Cheers!
     
  5. Ad Hoc
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    Ad Hoc Naval Architect

    HI D

    Good question.

    However, the question you posed is back to front.

    The spread sheet shown is calculating the bare hull resistance, at a given speed, the “Total Drag (kN)”. This is then converted into a power in kW, “Naked EHP kW”. This is the amount of power required, rather than presenting it in resistance/drag form of kN.

    So once we have the total power, how does this relate to “what size engine do I need”..?

    The “PC”, propulsive coefficient, is the delivered power, Pd, or SHP, divided by the EHP (naked). In other words, whatever “fudge factors” people like to attribute, but all rolled up into one ratio, the PC= EHP/SHP.

    So your next question will be….er….how do you know what the PC is going to be??

    These data comes from endless previous designs and all with similar hull forms, and drive trains and displacements etc. After you plot a simple graph of SHP v EHP..for each type of design….you end up with PCs.

    We know from sea trails and measurements taken on board with strain gauges etc, and whether one or two props, or jets etc…we arrive at a PC which is “common” amongst certain types of designs.

    So, the PC value shown in the attached of 0.45…is for a twin installation prop boat of “medium speed” of a round bilge semi-displacement hull. I changed the values (confidential), but the calculations across the sheet are correct.

    Hence all the debate about adding %’ages for XXX or YYY…to me, a naval architect, matters little. I am only concerned about the final values and values which can be validated by previous installations/designs to give confidence of “what size engine do I need”. Knowing what PCs i will get for real on sea trials, is all that matters.
     
  6. daiquiri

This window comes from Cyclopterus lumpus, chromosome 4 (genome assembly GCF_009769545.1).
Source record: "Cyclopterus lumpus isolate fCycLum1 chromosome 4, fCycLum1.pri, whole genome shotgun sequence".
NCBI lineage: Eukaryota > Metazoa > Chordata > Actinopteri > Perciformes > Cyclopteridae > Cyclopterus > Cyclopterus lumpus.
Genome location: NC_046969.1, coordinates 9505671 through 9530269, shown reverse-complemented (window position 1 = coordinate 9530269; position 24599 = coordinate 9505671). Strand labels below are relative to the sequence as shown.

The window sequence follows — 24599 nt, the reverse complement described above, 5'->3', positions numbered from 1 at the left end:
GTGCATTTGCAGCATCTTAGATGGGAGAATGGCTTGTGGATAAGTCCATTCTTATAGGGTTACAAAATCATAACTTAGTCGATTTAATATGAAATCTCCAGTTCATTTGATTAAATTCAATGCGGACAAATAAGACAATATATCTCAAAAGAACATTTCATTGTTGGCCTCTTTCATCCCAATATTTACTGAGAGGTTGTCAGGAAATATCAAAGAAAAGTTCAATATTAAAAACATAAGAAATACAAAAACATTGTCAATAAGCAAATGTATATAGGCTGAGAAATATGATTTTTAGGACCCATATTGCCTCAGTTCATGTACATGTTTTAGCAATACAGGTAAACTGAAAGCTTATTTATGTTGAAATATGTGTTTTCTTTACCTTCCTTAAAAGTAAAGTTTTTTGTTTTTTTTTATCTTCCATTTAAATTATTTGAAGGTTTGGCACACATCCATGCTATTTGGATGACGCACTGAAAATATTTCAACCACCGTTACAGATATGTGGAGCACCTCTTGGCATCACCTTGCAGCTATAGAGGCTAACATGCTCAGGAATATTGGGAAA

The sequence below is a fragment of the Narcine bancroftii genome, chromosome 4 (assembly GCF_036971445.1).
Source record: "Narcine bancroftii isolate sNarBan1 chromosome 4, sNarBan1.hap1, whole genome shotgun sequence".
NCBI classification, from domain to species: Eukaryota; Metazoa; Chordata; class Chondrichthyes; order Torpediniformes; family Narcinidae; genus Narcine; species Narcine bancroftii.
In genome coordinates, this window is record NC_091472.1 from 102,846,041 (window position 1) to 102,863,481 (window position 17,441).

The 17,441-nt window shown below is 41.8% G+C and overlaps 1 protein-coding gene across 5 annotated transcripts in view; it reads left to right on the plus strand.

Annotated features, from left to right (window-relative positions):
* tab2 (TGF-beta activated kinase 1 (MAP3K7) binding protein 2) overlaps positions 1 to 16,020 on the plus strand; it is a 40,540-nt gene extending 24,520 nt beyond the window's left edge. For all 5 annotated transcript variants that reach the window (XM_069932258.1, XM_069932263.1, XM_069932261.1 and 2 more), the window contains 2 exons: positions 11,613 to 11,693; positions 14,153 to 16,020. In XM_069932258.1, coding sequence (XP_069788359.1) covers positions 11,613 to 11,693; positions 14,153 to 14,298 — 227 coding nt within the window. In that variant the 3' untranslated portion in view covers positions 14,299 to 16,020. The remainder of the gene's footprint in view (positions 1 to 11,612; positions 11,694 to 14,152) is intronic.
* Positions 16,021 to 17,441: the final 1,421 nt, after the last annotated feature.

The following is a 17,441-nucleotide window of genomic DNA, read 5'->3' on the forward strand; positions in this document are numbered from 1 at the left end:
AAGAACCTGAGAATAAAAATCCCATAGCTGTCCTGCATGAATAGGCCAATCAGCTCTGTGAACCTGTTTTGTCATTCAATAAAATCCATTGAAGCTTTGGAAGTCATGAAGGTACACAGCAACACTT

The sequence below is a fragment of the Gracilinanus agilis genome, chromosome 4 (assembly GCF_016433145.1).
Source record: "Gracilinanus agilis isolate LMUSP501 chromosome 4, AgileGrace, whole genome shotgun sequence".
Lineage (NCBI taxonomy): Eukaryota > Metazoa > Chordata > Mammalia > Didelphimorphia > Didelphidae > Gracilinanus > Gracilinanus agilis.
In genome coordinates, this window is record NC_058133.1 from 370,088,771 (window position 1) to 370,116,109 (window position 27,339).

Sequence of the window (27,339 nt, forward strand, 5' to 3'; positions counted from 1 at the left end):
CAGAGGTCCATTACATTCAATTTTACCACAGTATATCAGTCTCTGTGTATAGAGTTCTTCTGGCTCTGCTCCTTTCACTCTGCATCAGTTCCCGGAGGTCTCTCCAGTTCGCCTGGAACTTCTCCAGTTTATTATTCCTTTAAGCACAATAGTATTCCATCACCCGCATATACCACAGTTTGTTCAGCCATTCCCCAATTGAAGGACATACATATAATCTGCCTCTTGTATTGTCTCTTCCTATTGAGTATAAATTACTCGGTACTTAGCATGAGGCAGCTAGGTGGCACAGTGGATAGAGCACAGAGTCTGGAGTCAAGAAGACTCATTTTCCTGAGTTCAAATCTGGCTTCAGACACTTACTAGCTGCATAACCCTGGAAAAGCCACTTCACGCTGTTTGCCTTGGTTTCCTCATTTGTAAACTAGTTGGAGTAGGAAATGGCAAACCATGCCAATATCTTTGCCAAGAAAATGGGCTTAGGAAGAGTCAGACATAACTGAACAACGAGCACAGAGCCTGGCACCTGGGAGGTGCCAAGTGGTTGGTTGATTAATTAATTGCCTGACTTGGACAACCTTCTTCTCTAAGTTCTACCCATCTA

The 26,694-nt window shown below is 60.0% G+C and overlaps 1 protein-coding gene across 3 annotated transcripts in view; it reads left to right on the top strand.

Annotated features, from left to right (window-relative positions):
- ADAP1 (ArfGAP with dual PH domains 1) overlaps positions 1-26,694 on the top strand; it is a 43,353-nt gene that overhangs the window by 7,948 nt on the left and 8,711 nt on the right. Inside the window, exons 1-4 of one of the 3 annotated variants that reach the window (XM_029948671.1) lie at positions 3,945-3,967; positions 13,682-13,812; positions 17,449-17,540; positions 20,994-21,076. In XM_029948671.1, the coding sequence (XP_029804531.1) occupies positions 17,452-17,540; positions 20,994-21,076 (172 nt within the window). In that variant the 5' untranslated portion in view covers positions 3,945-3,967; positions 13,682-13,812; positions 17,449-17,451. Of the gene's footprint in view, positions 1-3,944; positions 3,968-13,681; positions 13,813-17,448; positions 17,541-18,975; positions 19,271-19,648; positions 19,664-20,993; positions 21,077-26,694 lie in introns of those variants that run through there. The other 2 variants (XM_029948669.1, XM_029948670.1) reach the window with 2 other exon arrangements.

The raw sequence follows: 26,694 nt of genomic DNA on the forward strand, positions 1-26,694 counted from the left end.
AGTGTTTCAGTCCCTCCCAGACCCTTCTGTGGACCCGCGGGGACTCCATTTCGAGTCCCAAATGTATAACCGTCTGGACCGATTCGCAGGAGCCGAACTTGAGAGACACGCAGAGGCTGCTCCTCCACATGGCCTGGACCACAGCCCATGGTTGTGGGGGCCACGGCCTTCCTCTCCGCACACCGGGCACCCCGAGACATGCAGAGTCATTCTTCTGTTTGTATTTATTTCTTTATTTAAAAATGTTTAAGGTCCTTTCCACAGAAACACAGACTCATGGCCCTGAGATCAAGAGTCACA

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    daiquiri Engineering and Design

    And a good answer.

    All clear now, thank you. :)
     
  7. Leo Lazauskas
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    Leo Lazauskas Senior Member

    How it sits is immaterial.
    What is interesting is the reliability of the estimate. For example, are you talking about plus or minus 20%, depending on which towing tank was used for the experiments and what protocols were used?
    What is an acceptable "reliable" estimate?
     
  8. Ad Hoc
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    Ad Hoc Naval Architect

    Not such an easy question to answer, but here goes:

    From a naval architects perspective the “tolerances” are relatively straight forward. If the results indicate the amount of power required is XXX kW, and on sea trails the speed is as predicated, this is considered a good result.

    The caveat being, in those great words by Donald…it is all about the unknowns.

    We mitigate the unknowns into it is known. For example, the hull, is built according to a proper QA plan, thus the frames are checked for dimensional tolerances. The finished fabricated hull is checked against the known 3D hull dimensions and the same hull is imported into a hydrostatic program. The hull is weighed prior to launch and once the vessel is launched, draft marks are taken to correlate the weighed weight with the hydrostatics. Thus, obtaining the correct displacement for sea trials from an unknown or suspect quantity, into a known and verifiable fact.